Naming Three Stars is a hockey tradition that over the past few years has become a Bronco tradition. More info here if you are interested.
Star No. 3: Joe Southwick
Boise State's offensive stars did not shine terribly bright on Saturday, but credit Southwick for being efficient and not making mistakes in finishing 22-for-30 for 243 yards (and a one-man Hail Mary interception to end the first half).
Star No. 2: Jamar Taylor
Taylor sparked the Bronco defense with two forced fumbles - one on Jerrell Gavins' return score and the other on a strip sack of UNLV quarterback Nick Sherry who never heard Taylor tip-toeing at full speed on a corner blitz. The strip sack was part of a three-play, minus-28-yard drive by the Runnin' Rebels following a turnover on Boise State's opening drive. Yes, you read those drive numbers correctly.
I listened to part of the game on the radio (while watching it live, I am such a nerd), and play-by-play man Pete Cavender said multiple times how Taylor should not just be in consideration for Mountain West Player of the Year honors but for All-American honors. I thought I was supposed to be the one to make homer remarks. Pete Cavender, you have outdone yourself. (That being said, Taylor does have quite the resume.)
Star No. 1: Jerrell Gavins
Gavins' highlight play - a scoop and score to make it 25-0 - gave Boise State a big boost and a bigger margin before halftime. His interception in the end zone was just as pretty, if not just as ESPN-worthy. That pick stopped UNLV's most serious threat of the first half and swung momentum back to the Broncos, where it feels like home. Before, during, and after those plays, Gavins had himself a field day, finishing with two pass breakups and three tackles and, quite possibly, his best game as a Bronco (the Georgia game may beg to differ).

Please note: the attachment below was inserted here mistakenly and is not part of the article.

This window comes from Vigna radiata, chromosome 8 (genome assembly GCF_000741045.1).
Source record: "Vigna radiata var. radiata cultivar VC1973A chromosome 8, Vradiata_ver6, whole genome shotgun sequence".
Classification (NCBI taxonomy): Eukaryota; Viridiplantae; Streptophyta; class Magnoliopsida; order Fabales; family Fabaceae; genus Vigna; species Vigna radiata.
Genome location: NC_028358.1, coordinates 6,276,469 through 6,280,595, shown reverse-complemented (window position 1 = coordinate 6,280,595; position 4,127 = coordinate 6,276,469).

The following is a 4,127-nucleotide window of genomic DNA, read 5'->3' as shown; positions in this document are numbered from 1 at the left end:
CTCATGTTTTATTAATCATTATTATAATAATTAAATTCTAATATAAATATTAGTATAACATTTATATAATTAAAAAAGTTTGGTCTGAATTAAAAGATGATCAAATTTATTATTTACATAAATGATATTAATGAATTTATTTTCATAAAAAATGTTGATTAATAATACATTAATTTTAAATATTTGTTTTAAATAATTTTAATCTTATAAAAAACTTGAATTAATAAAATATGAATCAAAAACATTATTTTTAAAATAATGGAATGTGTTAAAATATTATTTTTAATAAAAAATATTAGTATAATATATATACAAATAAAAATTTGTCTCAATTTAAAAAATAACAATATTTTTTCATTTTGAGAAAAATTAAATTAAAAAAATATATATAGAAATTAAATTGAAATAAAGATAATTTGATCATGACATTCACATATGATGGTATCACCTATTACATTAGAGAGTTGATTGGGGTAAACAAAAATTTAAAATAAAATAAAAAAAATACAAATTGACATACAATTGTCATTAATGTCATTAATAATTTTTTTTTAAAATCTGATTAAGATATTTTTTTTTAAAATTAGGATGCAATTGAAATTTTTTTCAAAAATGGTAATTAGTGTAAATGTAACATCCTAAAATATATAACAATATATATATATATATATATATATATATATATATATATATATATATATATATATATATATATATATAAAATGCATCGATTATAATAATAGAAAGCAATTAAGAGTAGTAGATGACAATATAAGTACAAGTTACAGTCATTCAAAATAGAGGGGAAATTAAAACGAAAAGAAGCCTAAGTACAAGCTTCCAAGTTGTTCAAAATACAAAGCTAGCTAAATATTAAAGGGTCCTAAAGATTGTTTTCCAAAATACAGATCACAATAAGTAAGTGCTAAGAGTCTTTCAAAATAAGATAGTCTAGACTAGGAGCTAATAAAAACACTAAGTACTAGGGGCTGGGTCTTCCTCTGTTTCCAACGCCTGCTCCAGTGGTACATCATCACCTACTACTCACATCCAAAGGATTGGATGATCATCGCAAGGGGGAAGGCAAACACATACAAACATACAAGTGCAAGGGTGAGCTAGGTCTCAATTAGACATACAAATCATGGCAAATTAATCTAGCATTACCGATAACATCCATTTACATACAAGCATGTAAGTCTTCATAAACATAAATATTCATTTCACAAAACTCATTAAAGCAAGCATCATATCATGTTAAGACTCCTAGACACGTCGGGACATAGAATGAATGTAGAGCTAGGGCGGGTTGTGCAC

The Goat: UNLV coach Bobby Hauck
I could have gone with Grant Hedrick here, but that poor kid has enough grief on his plate as it is. So I'll pick on a grown man. Hauck is no doubt a good coach and probably the best coach that UNLV could ever hope for (his Montana career was legen-, wait for it, -dary). But he made a pair of near-disastrous decisions on Saturday.
The first came at the end of the second quarter when Hauck went for it on fourth and five at his own 46-yard line. Why? I have no idea. There were 28 seconds left on the clock when UNLV failed, predictably, to pick up the first down, and the Broncos (with two timeouts) had a chance to add to their 25-0 lead right before the half. Why give Boise State great field position when you could punt it away and let the Broncos kneel to end the half? The Bronco drive ended in a desperation heave interception, but not before a wide open Matt Miller ran into the end zone with no pass coming his way and Southwick missed Kirby Moore for a couple big gainers.
Hauck Curiosity No. 2 was less egregious but still rather dumb. Down 32-0, which is four touchdowns and four two-pointers for those of you absent a calculator, Hauck elected to kick a field goal on fourth and goal at the four-yard line. The football gods disapproved and forced the kick wide left.
(Bad decision No. 3 would have been Hauck failing to go for two when his team scored a fumble return touchdown two plays later, but I had stopped counting on Hauck to make prudent choices by that point.)
Who were your three stars of the game? Who should be wearing the goat horns? Share your thoughts in the comments.